CR was the best response for 16% of all patients, 29% of cohort A, 13% of cohort B, and 12% of cohort C.
Partial response (PR) was the best response for 53% of all patients, 37% of patients in cohort A, 55% in cohort B, and 61% in cohort C.
SD was the best response for 19% of all patients, 24% of patients in cohort A, 21% in cohort B, and 15% in cohort C.
In post-hoc analyses, responses were similar irrespective of BV treatment sequence.
The median duration of response was 17 months overall, 20 months for cohort A, 16 months for cohort B, and 15 months for cohort C.
The median duration of response in patients with a CR was 20 months overall and for cohorts A and B, but it was 15 months for cohort C.
The median duration of response in patients with a PR was 13 months overall, 17 months for cohort A, 11 months for cohort B, and 13 months for cohort C.
The median PFS for all patients was 15 months (range, 11-19). The median PFS was 22 months (range, 19-not reached) for patients who achieved a CR, 15 months (range, 11-19) for those who achieved a PR, and 11 months (range, 6-18) for those who had SD.
The median PFS was 18 months (range, 11-22) for patients in cohort A, 15 months (range, 11-20) for cohort B, and 12 months (range, 11-18) for cohort C.
The median overall survival (OS) has not been reached in any of the cohorts. The 12-months OS is 92% overall, 93% in cohort A, 95% in cohort B, and 90% in cohort C.
Patient status after extended follow-up
Forty percent of all patients were still on treatment after extended follow-up, as were 48% of patients in cohort A, 40% in cohort B, and 35% in cohort C.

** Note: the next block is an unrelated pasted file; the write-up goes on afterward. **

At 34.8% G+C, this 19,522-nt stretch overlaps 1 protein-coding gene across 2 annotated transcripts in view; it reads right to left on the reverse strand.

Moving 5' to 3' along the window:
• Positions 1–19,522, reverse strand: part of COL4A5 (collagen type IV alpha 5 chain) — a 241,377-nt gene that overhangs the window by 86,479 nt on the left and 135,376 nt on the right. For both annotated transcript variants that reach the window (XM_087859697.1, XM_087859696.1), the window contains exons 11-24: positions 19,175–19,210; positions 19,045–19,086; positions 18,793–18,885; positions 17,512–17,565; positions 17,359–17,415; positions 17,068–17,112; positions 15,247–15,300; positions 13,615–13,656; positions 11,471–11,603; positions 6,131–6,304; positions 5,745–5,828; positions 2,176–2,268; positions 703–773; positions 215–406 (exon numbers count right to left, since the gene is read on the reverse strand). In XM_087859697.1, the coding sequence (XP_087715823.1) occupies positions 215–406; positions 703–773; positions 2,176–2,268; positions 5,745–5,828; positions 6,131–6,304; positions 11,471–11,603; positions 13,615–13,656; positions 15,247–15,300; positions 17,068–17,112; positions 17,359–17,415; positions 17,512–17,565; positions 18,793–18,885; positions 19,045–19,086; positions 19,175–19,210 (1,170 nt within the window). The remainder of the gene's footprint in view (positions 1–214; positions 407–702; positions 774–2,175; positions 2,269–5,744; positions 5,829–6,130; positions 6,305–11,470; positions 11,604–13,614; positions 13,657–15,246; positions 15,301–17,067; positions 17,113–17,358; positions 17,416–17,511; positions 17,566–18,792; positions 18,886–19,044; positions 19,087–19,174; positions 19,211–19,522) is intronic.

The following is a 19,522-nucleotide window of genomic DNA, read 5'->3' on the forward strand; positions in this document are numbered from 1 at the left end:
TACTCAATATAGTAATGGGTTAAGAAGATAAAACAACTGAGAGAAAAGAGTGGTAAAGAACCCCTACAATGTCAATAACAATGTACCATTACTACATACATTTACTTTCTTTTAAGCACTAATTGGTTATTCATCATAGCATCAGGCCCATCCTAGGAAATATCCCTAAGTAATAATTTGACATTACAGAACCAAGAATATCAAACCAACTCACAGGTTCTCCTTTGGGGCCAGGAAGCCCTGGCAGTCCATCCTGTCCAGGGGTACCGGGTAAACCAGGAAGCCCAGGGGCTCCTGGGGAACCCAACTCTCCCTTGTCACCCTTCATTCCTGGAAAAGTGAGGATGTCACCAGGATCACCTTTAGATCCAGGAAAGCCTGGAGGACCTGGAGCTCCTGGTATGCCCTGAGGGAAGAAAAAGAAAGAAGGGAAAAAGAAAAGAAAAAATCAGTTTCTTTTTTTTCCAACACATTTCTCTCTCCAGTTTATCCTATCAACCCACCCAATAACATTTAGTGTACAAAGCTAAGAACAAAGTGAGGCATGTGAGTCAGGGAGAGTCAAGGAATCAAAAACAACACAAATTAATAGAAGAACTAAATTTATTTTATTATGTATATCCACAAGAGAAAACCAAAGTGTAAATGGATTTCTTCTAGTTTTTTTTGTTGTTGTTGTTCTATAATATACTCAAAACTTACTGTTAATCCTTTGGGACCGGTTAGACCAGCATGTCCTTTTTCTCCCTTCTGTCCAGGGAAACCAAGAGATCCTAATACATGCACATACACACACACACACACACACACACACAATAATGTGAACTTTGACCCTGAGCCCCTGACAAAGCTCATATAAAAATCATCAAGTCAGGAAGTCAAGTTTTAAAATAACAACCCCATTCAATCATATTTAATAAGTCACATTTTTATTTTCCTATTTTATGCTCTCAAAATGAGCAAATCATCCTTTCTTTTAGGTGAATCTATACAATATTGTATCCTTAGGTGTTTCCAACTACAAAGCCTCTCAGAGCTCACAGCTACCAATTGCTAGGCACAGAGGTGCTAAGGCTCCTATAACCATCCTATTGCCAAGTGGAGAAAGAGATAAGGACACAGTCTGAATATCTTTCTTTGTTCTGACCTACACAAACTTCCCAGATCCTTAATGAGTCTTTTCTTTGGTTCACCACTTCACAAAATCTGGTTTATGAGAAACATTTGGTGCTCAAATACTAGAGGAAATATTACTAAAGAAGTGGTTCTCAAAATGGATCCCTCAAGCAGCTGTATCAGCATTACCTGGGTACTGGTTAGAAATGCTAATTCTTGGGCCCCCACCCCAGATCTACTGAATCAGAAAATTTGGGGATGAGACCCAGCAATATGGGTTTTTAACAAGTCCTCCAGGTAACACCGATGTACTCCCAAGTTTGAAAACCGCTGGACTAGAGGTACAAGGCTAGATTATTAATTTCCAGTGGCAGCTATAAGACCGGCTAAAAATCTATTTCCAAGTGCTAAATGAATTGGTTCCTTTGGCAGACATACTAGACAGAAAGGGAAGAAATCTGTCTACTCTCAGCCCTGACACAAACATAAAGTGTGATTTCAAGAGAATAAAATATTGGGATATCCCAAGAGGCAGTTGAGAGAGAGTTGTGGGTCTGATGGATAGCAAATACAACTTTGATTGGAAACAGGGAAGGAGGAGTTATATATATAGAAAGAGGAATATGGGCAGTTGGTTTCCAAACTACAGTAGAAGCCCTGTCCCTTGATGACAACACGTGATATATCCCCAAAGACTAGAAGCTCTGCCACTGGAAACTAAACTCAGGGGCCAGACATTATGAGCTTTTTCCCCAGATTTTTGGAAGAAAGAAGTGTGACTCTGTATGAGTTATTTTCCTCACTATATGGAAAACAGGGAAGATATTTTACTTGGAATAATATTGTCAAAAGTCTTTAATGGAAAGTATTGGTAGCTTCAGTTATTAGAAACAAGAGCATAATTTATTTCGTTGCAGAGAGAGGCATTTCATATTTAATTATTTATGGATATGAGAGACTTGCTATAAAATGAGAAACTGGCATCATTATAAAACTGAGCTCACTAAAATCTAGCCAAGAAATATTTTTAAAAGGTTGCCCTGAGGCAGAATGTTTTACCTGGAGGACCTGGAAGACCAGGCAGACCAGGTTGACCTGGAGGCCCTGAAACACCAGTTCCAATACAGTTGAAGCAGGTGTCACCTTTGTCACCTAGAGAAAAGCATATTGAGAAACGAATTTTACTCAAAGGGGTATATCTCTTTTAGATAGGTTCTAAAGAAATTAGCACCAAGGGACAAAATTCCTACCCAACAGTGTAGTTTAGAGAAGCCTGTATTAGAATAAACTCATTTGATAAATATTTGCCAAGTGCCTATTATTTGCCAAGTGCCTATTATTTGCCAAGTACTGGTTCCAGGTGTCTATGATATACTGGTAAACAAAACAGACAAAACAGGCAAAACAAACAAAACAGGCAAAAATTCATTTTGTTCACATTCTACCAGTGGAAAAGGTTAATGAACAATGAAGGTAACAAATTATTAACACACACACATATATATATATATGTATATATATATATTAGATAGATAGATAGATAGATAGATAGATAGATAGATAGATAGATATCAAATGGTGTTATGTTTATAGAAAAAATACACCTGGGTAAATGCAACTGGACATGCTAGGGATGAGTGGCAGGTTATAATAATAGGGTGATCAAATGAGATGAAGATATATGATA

The most common reason for stopping treatment was disease progression—25% of cohort A, 28% of cohort B, and 24% of cohort C.
Patients also stopped treatment due to nivolumab-related toxicity—5% in cohort A, 11% in cohort B, and 7% in cohort C. Three percent, 1%, and 1%, respectively, stopped due to AEs unrelated to nivolumab.
Three percent of patients in cohort C stopped because they had attained the maximum clinical benefit, and 8% in cohort C completed treatment. This includes 7 patients who discontinued treatment because they were in CR for 1 year.
None of the patients in cohort A or B discontinued because they attained the maximum clinical benefit or because they completed treatment.
Eight percent of patients in cohort A, 10% in cohort B, and 17% in cohort C discontinued so they could proceed to HSCT.
Outcomes after allo-HSCT
Forty-four patients received allogeneic (allo-) HSCT after nivolumab. The median post-HSCT follow-up was 5.5 months (range, 0-19), and the median time from last dose of nivolumab to allo-HSCT was 1.6 months (range, 0.5-13.5).
At 100 days, the rate of grade 2-4 acute graft-vs-host disease (GVHD) was 27%. The rate of grade 3-4 acute GVHD was 17%, and the rate of chronic GVHD was 10%. At 6 months, the rates were 30%, 20%, and 15%, respectively.
The incidence of transplant-related mortality was 13% at 100 days and at 6 months.
“While there are risks, potentially, for acute GVHD and transplant-related mortality, these aren’t necessarily significantly different from what we’ve seen from other historical publications,” Dr Fanale said.
She cited data showing that the 100-day incidence of acute GVHD in cHL patients who underwent allo-HSCT ranges from 26% to 60%, and the incidence of transplant-related mortality in these patients ranges from 6% to 28%.